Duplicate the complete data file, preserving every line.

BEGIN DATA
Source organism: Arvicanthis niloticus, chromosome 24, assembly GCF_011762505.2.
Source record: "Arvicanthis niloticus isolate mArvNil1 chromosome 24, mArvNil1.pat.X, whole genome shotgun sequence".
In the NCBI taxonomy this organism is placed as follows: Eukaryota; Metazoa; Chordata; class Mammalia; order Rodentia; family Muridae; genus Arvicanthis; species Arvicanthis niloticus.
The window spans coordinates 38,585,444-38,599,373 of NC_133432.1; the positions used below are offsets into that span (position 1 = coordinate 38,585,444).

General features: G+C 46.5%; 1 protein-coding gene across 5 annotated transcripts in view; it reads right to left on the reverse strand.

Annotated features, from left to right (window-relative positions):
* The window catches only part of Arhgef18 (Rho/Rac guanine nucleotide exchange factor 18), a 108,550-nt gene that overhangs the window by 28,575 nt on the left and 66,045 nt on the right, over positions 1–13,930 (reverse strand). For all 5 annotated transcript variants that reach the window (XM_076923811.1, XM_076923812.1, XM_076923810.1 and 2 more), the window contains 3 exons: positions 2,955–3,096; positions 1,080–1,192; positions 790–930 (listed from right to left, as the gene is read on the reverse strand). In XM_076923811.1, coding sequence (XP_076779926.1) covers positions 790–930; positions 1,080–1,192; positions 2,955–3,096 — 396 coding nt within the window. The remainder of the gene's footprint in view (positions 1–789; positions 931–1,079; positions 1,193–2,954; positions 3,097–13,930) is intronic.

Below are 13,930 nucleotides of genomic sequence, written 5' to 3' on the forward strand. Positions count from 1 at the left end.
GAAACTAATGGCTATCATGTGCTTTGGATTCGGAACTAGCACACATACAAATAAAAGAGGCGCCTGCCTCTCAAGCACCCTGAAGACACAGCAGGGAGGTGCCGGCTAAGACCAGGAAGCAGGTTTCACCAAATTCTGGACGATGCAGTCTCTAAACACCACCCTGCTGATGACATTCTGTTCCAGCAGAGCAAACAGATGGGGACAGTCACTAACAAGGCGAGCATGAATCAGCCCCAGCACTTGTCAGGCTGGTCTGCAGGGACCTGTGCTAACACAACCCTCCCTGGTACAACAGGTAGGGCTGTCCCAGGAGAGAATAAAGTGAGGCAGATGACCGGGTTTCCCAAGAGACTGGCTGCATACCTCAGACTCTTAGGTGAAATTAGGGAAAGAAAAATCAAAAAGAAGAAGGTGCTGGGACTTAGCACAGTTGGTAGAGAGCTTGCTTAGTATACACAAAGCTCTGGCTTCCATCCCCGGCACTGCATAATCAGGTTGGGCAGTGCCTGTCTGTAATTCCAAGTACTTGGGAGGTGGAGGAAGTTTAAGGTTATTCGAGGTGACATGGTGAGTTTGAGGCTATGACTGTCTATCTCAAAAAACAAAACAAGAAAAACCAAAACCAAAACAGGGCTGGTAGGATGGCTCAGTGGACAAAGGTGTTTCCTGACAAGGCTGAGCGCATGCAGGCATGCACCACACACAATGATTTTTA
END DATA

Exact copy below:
Source organism: Arvicanthis niloticus, chromosome 24, assembly GCF_011762505.2.
Source record: "Arvicanthis niloticus isolate mArvNil1 chromosome 24, mArvNil1.pat.X, whole genome shotgun sequence".
In the NCBI taxonomy this organism is placed as follows: Eukaryota; Metazoa; Chordata; class Mammalia; order Rodentia; family Muridae; genus Arvicanthis; species Arvicanthis niloticus.
The window spans coordinates 38,585,444-38,599,373 of NC_133432.1; the positions used below are offsets into that span (position 1 = coordinate 38,585,444).

General features: G+C 46.5%; 1 protein-coding gene across 5 annotated transcripts in view; it reads right to left on the reverse strand.

Annotated features, from left to right (window-relative positions):
* The window catches only part of Arhgef18 (Rho/Rac guanine nucleotide exchange factor 18), a 108,550-nt gene that overhangs the window by 28,575 nt on the left and 66,045 nt on the right, over positions 1–13,930 (reverse strand). For all 5 annotated transcript variants that reach the window (XM_076923811.1, XM_076923812.1, XM_076923810.1 and 2 more), the window contains 3 exons: positions 2,955–3,096; positions 1,080–1,192; positions 790–930 (listed from right to left, as the gene is read on the reverse strand). In XM_076923811.1, coding sequence (XP_076779926.1) covers positions 790–930; positions 1,080–1,192; positions 2,955–3,096 — 396 coding nt within the window. The remainder of the gene's footprint in view (positions 1–789; positions 931–1,079; positions 1,193–2,954; positions 3,097–13,930) is intronic.

Below are 13,930 nucleotides of genomic sequence, written 5' to 3' on the forward strand. Positions count from 1 at the left end.
GAAACTAATGGCTATCATGTGCTTTGGATTCGGAACTAGCACACATACAAATAAAAGAGGCGCCTGCCTCTCAAGCACCCTGAAGACACAGCAGGGAGGTGCCGGCTAAGACCAGGAAGCAGGTTTCACCAAATTCTGGACGATGCAGTCTCTAAACACCACCCTGCTGATGACATTCTGTTCCAGCAGAGCAAACAGATGGGGACAGTCACTAACAAGGCGAGCATGAATCAGCCCCAGCACTTGTCAGGCTGGTCTGCAGGGACCTGTGCTAACACAACCCTCCCTGGTACAACAGGTAGGGCTGTCCCAGGAGAGAATAAAGTGAGGCAGATGACCGGGTTTCCCAAGAGACTGGCTGCATACCTCAGACTCTTAGGTGAAATTAGGGAAAGAAAAATCAAAAAGAAGAAGGTGCTGGGACTTAGCACAGTTGGTAGAGAGCTTGCTTAGTATACACAAAGCTCTGGCTTCCATCCCCGGCACTGCATAATCAGGTTGGGCAGTGCCTGTCTGTAATTCCAAGTACTTGGGAGGTGGAGGAAGTTTAAGGTTATTCGAGGTGACATGGTGAGTTTGAGGCTATGACTGTCTATCTCAAAAAACAAAACAAGAAAAACCAAAACCAAAACAGGGCTGGTAGGATGGCTCAGTGGACAAAGGTGTTTCCTGACAAGGCTGAGCGCATGCAGGCATGCACCACACACAATGATTTTTA